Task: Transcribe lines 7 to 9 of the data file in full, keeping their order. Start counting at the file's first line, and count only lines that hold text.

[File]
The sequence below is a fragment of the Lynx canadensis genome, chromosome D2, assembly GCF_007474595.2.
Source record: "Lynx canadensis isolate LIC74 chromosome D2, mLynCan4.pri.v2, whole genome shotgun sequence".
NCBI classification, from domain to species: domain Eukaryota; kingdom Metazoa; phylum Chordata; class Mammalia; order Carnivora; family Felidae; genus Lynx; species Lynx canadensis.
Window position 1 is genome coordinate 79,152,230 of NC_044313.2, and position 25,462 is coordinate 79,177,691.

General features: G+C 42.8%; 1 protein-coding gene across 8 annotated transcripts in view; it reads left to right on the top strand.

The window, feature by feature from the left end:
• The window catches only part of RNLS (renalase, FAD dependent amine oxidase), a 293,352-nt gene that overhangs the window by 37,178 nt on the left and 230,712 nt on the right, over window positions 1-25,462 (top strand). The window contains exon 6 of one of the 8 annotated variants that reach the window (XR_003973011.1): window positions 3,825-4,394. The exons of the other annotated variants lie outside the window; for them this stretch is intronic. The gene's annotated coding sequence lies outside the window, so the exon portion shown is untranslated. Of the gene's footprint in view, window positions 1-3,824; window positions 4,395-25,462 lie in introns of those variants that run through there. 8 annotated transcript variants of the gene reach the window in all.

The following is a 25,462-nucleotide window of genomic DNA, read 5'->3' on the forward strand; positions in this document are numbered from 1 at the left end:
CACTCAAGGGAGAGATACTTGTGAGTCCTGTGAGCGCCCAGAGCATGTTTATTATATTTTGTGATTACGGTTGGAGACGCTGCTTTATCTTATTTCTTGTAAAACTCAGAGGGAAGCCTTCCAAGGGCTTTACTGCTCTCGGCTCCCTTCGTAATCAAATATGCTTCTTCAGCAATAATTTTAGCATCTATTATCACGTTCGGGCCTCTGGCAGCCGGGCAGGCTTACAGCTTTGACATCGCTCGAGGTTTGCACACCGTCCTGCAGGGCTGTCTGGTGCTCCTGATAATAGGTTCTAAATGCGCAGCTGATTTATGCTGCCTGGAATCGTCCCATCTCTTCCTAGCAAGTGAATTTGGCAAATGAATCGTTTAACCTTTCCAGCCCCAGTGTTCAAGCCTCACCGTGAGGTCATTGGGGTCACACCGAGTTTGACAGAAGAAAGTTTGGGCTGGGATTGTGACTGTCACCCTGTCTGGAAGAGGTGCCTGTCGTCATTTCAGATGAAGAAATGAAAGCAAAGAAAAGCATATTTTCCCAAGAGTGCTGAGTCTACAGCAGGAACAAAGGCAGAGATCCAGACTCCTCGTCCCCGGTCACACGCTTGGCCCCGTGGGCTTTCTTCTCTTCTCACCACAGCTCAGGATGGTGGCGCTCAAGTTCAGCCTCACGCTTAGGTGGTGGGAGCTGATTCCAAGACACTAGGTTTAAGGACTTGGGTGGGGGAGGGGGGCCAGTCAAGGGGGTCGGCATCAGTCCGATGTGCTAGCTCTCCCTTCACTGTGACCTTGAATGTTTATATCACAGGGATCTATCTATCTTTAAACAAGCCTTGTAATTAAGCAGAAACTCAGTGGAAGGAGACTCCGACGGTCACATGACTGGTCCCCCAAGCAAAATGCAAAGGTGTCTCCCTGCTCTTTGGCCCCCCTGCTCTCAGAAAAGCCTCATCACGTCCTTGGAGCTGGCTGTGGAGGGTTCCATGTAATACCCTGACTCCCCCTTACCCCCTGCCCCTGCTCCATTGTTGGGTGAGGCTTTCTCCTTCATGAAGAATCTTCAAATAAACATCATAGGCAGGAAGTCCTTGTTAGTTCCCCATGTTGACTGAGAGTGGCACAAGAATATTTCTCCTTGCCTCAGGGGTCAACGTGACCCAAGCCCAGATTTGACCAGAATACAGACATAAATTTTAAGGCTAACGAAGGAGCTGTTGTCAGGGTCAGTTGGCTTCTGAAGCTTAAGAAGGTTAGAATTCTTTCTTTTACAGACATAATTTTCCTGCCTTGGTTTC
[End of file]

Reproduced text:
• The window catches only part of RNLS (renalase, FAD dependent amine oxidase), a 293,352-nt gene that overhangs the window by 37,178 nt on the left and 230,712 nt on the right, over window positions 1-25,462 (top strand). The window contains exon 6 of one of the 8 annotated variants that reach the window (XR_003973011.1): window positions 3,825-4,394. The exons of the other annotated variants lie outside the window; for them this stretch is intronic. The gene's annotated coding sequence lies outside the window, so the exon portion shown is untranslated. Of the gene's footprint in view, window positions 1-3,824; window positions 4,395-25,462 lie in introns of those variants that run through there. 8 annotated transcript variants of the gene reach the window in all.

The following is a 25,462-nucleotide window of genomic DNA, read 5'->3' on the forward strand; positions in this document are numbered from 1 at the left end:
CACTCAAGGGAGAGATACTTGTGAGTCCTGTGAGCGCCCAGAGCATGTTTATTATATTTTGTGATTACGGTTGGAGACGCTGCTTTATCTTATTTCTTGTAAAACTCAGAGGGAAGCCTTCCAAGGGCTTTACTGCTCTCGGCTCCCTTCGTAATCAAATATGCTTCTTCAGCAATAATTTTAGCATCTATTATCACGTTCGGGCCTCTGGCAGCCGGGCAGGCTTACAGCTTTGACATCGCTCGAGGTTTGCACACCGTCCTGCAGGGCTGTCTGGTGCTCCTGATAATAGGTTCTAAATGCGCAGCTGATTTATGCTGCCTGGAATCGTCCCATCTCTTCCTAGCAAGTGAATTTGGCAAATGAATCGTTTAACCTTTCCAGCCCCAGTGTTCAAGCCTCACCGTGAGGTCATTGGGGTCACACCGAGTTTGACAGAAGAAAGTTTGGGCTGGGATTGTGACTGTCACCCTGTCTGGAAGAGGTGCCTGTCGTCATTTCAGATGAAGAAATGAAAGCAAAGAAAAGCATATTTTCCCAAGAGTGCTGAGTCTACAGCAGGAACAAAGGCAGAGATCCAGACTCCTCGTCCCCGGTCACACGCTTGGCCCCGTGGGCTTTCTTCTCTTCTCACCACAGCTCAGGATGGTGGCGCTCAAGTTCAGCCTCACGCTTAGGTGGTGGGAGCTGATTCCAAGACACTAGGTTTAAGGACTTGGGTGGGGGAGGGGGGCCAGTCAAGGGGGTCGGCATCAGTCCGATGTGCTAGCTCTCCCTTCACTGTGACCTTGAATGTTTATATCACAGGGATCTATCTATCTTTAAACAAGCCTTGTAATTAAGCAGAAACTCAGTGGAAGGAGACTCCGACGGTCACATGACTGGTCCCCCAAGCAAAATGCAAAGGTGTCTCCCTGCTCTTTGGCCCCCCTGCTCTCAGAAAAGCCTCATCACGTCCTTGGAGCTGGCTGTGGAGGGTTCCATGTAATACCCTGACTCCCCCTTACCCCCTGCCCCTGCTCCATTGTTGGGTGAGGCTTTCTCCTTCATGAAGAATCTTCAAATAAACATCATAGGCAGGAAGTCCTTGTTAGTTCCCCATGTTGACTGAGAGTGGCACAAGAATATTTCTCCTTGCCTCAGGGGTCAACGTGACCCAAGCCCAGATTTGACCAGAATACAGACATAAATTTTAAGGCTAACGAAGGAGCTGTTGTCAGGGTCAGTTGGCTTCTGAAGCTTAAGAAGGTTAGAATTCTTTCTTTTACAGACATAATTTTCCTGCCTTGGTTTC